Often when you think of New York City, the first thoughts that form involve the massive, grandiose architecture, the grid system and urban density in one of its truest examples. But along the coastline of southern Queens County, the Rockaways, as the island is called, holds one of the city’s little known gems; The Rockaway Bungalows. Originally built in the early 20th-century, these small houses used to attract working class city residents with affordable beachfront real estate. Dubbed the “Hamptons” of New York City, the area was once a lively summer hotspot of neighborly encounters and porch hangouts. Since their decline (and even large scale demolition) particularly in the 1970s-1990s, the bungalows were considered a dangerous location to reside. Although the area has been largely dismissed, some urban dwellers and historic preservationists have sought to reclaim the vibrant atmosphere that the bungalows featured in their heyday.
The first bungalow was built in 1905, spurring rapid growth throughout the early 20th century. By 1933, the Rockaway Bungalows numbered approximately 7,000, and exemplified architecture of the working class, according to Columbia University professor Andrew Dolkart. Those who enjoyed their summer holidays in the bungalows reminisce about the porch gatherings, children running through the streets and endless walks along the shore. The neighborhoods of the bungalows were primarily inhabited by Jewish and Irish immigrant families. The bungalows afforded the working class opportunity to aptly enjoy summertime much like their affluent counterparts.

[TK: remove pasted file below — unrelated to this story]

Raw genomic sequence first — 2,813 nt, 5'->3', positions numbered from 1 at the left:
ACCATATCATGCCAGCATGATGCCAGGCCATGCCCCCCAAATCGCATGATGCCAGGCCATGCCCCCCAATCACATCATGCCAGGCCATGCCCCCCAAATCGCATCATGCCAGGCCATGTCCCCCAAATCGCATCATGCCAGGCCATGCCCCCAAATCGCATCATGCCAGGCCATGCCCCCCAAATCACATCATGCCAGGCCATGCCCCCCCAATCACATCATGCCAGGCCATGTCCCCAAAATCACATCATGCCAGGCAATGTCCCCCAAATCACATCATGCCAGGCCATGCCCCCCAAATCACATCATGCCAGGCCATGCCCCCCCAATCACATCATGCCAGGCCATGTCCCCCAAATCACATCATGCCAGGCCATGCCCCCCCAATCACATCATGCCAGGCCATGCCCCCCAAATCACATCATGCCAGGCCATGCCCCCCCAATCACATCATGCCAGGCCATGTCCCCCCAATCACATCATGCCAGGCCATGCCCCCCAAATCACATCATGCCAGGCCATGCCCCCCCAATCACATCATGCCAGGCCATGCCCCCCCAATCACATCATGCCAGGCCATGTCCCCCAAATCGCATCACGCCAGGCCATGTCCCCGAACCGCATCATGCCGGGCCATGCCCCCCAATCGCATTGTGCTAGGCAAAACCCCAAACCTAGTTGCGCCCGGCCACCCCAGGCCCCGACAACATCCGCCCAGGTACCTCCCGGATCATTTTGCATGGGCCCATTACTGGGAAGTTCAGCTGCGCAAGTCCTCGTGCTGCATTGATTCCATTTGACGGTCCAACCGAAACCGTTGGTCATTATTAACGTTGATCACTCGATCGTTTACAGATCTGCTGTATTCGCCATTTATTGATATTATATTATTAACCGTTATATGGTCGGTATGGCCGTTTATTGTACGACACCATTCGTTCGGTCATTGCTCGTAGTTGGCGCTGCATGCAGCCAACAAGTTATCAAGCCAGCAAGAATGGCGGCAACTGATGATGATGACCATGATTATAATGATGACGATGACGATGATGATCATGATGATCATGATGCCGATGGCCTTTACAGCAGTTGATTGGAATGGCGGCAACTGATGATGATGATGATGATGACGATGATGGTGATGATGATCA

After World War II, the bungalows fell into decline, often falling victim to demolition in order to transform the one time seasonal destination into a year round compilation of mundane high-rise condos. As urban renewal hit the city of New York, low income families were often sent to the Rockaways and provided with un-winterized, poorly maintained bungalows as a form of housing. The area fell into a state of disrepair and few resources were directed at maintaining the once charming bungalows. Today, there are roughly 450 bungalows remaining compared to the thousands that once populated the island.
Because of the unique history of past summertime amusement that once lured city dwellers to the Rockaways, historic preservationists and local inhabitants have pushed for zoning regulations that prevent large massed buildings from moving into the area. The Beachside Bungalow Preservation Association was established in 1984, aiming to preserve the few remaining bungalows in Far Rockaway. In 2008, the Department of City Planning approved zoning changes that prevent out of context development within the area. In 2010, Jennifer Callahan released a documentary film extensively delving into the importance of preserving the bungalows, by highlighting their significance historically for the working class families of New York but also the architectural significance as the bungalow structure moved from the east to the west.
While measures have been taken to preserve the character of the neighborhood, preservationists are still pushing for landmark designation of the bungalows to prevent further demolition. The bungalows are a burgeoning topic for those interested in the preservation of New York City’s past, but also have the potential to flourish as more attention is drawn to their charming and niche existence in the big city.